NEW CONSTRUSTION DEMO AND BULDING PERMIT PROCESS WITH EXPEDITOR

10 Replies

I have a property that I would like to buy, demo and build a new single family home.  I have an architect, expeditor and contractors.  I am wanting some insight on using an expeditor for the entire demo and building permits process.  I would like to know how long should I expect to wait to receive permits for demo and building if my architect is quick on making any changes and I hire a good expeditor?  Does anyone know a good expeditor?  I'm in the city of Atlanta.  Kirkwood area.

this New Construction thread from @Joshua Dorkin  is a compilation of posts related to J Scott doing a spec build in the Atlanta area.  I think it has just the answers you are looking for.  After reading it myself you definately need the expeditor.....

If the jurisdiction is City of Atlanta and this is your first (or second or tenth) build, I would highly recommend using an expeditor.  We spent months getting nowhere, until we hired a great expeditor who got everything done in about a month.  We still use her on every Atlanta project.

Happy to send you the name of the company we use if you can't find it in that thread...

Yes please send the name of the company.  Also do you have an architect you would recommend?  @JScott How long would you estimate it might have taken if you had used the expeditor from the [email protected] No its not my first flip.  Ive flipped about a dozen homes.  My most recent was one within the city of Atlanta where I added on to the rear of the home.  

@Galen Dawes  Awesome! We should definitely connect as I'm always investing/flipping in Kirkwood, O4W, etc. Check out 1693 Hosea Williams - that's one we're currently working on.

Expeditors are awesome, but sometimes they can only do so much. If all the surveys/drawings/etc are up to par, you can save a few weeks of time. But, if the city finds issues or you have a tougher reviewer for permits, it can delay the process.

@J Scott I'm always on the hunt for expeditors, which one would you recommend?

Originally posted by @Galen Dawes:

Yes please send the name of the company.  Also do you have an architect you would recommend?  @JScott How long would you estimate it might have taken if you had used the expeditor from the [email protected] No its not my first flip.  Ive flipped about a dozen homes.  My most recent was one within the city of Atlanta where I added on to the rear of the home.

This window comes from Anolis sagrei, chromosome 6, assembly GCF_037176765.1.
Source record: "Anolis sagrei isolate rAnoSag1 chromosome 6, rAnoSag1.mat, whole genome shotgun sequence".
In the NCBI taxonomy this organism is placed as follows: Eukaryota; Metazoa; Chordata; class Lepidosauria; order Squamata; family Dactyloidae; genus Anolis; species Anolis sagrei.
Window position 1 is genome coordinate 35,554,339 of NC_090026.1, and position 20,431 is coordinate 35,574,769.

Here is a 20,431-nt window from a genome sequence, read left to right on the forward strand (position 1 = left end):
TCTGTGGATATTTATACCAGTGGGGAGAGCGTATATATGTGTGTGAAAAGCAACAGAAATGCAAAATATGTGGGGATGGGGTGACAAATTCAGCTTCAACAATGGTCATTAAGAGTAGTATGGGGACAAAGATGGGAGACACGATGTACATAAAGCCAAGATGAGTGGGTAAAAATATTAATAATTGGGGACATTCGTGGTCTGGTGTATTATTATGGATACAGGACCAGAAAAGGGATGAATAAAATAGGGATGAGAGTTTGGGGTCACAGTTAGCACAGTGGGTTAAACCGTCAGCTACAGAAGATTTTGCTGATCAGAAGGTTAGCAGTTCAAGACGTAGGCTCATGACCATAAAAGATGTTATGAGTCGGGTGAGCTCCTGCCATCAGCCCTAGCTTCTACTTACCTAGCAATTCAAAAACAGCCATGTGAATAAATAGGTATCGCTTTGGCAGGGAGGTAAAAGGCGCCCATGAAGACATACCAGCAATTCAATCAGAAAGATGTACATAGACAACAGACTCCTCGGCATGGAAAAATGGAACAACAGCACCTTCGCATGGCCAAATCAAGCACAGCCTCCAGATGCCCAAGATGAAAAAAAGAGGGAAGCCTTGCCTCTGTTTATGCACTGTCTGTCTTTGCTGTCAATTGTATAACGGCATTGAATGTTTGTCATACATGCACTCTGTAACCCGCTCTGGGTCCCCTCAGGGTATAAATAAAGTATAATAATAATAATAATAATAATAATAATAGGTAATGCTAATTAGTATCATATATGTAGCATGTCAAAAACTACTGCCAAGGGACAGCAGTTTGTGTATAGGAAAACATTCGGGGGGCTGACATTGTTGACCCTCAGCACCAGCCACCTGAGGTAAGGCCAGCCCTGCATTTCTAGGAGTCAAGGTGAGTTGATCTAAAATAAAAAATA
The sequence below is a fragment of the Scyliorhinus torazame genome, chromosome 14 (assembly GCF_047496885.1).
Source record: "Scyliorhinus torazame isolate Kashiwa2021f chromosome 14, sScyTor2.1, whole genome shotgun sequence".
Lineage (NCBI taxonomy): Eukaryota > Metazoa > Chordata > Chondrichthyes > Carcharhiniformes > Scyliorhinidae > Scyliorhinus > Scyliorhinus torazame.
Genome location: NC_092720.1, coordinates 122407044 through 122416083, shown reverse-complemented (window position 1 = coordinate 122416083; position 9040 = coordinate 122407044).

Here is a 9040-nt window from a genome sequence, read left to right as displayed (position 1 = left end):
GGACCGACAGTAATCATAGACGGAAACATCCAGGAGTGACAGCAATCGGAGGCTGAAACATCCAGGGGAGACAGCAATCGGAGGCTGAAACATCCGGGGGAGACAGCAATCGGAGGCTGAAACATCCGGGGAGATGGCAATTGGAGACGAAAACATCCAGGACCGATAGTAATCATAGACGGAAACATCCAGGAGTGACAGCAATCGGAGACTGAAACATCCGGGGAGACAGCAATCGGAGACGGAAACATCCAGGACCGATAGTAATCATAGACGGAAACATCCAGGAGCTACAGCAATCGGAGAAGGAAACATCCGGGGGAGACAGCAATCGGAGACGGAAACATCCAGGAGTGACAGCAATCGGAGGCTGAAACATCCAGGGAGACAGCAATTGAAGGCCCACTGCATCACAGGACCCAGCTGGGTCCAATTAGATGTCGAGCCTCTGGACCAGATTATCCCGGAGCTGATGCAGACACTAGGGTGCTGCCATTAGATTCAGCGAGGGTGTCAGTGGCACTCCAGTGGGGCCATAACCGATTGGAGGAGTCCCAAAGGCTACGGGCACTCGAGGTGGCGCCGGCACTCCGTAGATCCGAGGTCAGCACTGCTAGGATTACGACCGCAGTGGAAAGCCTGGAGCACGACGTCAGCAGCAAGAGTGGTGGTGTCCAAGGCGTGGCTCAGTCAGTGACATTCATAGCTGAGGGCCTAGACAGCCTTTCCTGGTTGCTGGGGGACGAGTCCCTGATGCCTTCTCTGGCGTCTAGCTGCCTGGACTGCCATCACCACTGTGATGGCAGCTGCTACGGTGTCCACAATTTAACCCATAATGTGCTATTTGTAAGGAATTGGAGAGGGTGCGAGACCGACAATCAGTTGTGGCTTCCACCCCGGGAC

Here's the expeditor:

Dianne Barfield

Barfield Consultants
P.O. Box 475
Morrow, Ga. 30260
Phone: 770 477-0403
Cell: 404 606-0403

Feel free to tell her that VanderBuilt Custom Homes (my partner) referred you...

With City of Atlanta, the hardest part is getting through intake (initial review at the main desk before they even accept the plans from you).  It can take weeks of revisions to just get them to accept the plans for review.  This is where having a great expeditor can really help -- they can tell you what you need to get through intake and actually get into the process.

Once you're through intake, depending on who you get as the reviewer and how good your plans are, I would expect 1-2 months is pretty typical to get to a final building permit.

The best thing you can do is to hire an architect/draftsman who knows what they're doing, has done it before, and whose plans don't tend to get put through the merry-go-round at the building department.

Like contractors, many architects talk a great game... but very few have actually had much experience in dealing with the many asinine requirements Atlanta puts on plan intake. 

Check references (and building permits) and find out the last time your architect submitted a plan set. Go back and check how many times the plans got kicked back. You want to see as few kick-backs as possible.

Getting through the City of Atlanta is 4 parts having plans that conform to the intake requirements, and 1 part filling in the paperwork correctly. 

The requirements are pretty clearly stated on the checklist, the problem is that few people take the time to read them and adhere to them... or make the first-timer mistake of assuming that 'they don't really check this stuff' (Protip: They do.)

The only real value of an expeditor is their ability to practice diplomacy in the building department, and the value of not having to go and talk to the intake personnel yourself (AKA: Time savings).

Originally posted by @Aaron McGinnis:

The only real value of an expeditor is their ability to practice diplomacy in the building department, and the value of not having to go and talk to the intake personnel yourself (AKA: Time savings).

 Agreed with everything Aaron said...

One thing I'll add to the above is that the good expeditors can actually walk behind the desk and talk to the people they need to talk to.  The one we used was a former employee in the permit department and knows everyone behind the counter...this makes things MUCH easier...

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